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Metzinger on the Epistemology of True Spirituality

I have come across few descriptions of “spirituality” with as much integrity and clear-seeing as this, by the renowned German philosopher Thomas Metzinger. He grasps the incommunicability of the meditative experience (read: non-rational, no-logical, mystic, etc.). As he writes in his essay, “Spirituality and Intellectual Honesty: An Essay” (2017):

“Spirituality is an epistemic stance of persons for whom the sought‐after form of knowledge is not theoretical. This means that the goal is not truth in the sense of possessing the correct theory, but a certain form of practice, a spiritual practice. To take the example of classical meditative practice, it is a systematic form of inner action, which on second sight turns out to be a certain form of attentive non‐action. The sought‐after form of knowledge is not propositional, it does not involve true sentences. Because it also does not involve intellectual insight, the sought‐after form of insight is not communicable by way of language, but at most can only be hinted at or demonstrated. On the other hand, it always remains clear that spirituality is not merely about therapy or about a sophisticated form of wellness, but that in a very strong sense, it concerns ethical integrity through self‐knowledge, a radically existential form of liberation through insight into oneself; and it is also clear that in many traditions, this involves some kind of mental training and practice, an inner form of virtue or self‐refine‐ ment. At the very beginning, then, there is an aspect of knowledge as well as a normative aspect, and this means that, in a very special sense, taking a spiritual stance on the world involves both insight and ethics. The spiritual stance is an ethics of inner action for the sake of self‐knowledge.” (emphasis mine)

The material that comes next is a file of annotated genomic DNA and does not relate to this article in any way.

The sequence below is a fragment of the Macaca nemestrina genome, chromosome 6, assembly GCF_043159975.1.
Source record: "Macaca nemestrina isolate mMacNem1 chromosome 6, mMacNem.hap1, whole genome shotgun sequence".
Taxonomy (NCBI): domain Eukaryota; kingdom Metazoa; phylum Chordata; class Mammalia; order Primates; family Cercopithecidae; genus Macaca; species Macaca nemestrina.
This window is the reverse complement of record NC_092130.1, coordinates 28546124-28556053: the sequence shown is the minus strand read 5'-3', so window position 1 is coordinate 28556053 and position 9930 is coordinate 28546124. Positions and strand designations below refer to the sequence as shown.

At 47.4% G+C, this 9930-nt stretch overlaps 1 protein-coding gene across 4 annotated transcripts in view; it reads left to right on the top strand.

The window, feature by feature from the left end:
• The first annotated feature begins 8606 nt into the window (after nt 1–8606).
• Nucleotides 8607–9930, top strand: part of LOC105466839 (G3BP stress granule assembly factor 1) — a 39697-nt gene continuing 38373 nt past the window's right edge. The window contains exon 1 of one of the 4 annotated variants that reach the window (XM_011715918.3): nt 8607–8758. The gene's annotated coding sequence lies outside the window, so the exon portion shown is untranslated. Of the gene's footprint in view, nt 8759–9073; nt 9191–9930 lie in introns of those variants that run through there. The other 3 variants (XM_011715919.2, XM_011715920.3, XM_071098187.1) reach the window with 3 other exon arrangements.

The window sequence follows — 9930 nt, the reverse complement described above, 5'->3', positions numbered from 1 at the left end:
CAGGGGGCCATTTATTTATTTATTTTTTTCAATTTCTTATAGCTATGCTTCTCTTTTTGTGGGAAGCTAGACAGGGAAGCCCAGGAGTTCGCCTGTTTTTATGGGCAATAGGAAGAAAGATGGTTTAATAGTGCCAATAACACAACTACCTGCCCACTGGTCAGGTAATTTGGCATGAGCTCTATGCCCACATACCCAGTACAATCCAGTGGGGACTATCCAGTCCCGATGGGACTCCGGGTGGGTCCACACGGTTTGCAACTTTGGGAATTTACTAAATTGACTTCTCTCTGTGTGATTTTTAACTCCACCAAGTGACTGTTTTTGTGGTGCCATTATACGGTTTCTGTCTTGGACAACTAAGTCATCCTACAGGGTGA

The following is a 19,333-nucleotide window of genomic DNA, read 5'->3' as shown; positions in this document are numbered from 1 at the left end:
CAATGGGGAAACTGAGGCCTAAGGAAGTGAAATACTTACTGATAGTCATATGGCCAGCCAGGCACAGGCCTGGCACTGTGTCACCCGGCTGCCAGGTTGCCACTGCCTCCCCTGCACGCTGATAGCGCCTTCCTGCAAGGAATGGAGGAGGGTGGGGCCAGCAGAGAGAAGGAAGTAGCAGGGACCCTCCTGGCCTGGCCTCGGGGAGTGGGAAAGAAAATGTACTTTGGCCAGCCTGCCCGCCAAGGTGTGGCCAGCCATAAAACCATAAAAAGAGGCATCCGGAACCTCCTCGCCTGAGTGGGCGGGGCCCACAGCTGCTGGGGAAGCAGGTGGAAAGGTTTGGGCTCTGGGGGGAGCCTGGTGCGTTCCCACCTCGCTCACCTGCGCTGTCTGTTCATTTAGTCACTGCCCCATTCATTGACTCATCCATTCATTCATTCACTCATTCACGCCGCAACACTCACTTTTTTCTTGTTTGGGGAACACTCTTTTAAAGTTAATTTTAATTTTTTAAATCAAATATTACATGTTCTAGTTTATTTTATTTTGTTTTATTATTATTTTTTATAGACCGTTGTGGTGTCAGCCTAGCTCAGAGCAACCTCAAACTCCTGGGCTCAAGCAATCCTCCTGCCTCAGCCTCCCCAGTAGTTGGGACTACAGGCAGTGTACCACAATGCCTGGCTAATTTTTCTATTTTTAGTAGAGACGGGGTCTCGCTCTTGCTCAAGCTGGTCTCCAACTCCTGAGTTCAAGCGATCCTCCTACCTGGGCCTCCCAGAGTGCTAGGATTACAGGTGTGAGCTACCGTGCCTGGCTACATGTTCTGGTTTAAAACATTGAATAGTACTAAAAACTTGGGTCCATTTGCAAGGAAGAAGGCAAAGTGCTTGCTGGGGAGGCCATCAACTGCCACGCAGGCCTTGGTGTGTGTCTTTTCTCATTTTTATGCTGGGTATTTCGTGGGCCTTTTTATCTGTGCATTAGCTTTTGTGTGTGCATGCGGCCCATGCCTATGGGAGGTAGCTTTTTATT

Metzinger’s short-scheme definition of “spirituality” is exactly true, in my experience: it sees the ineluctable marriage of science and spirituality:

From “Spirituality and Intellectual Honesty: An Essay”

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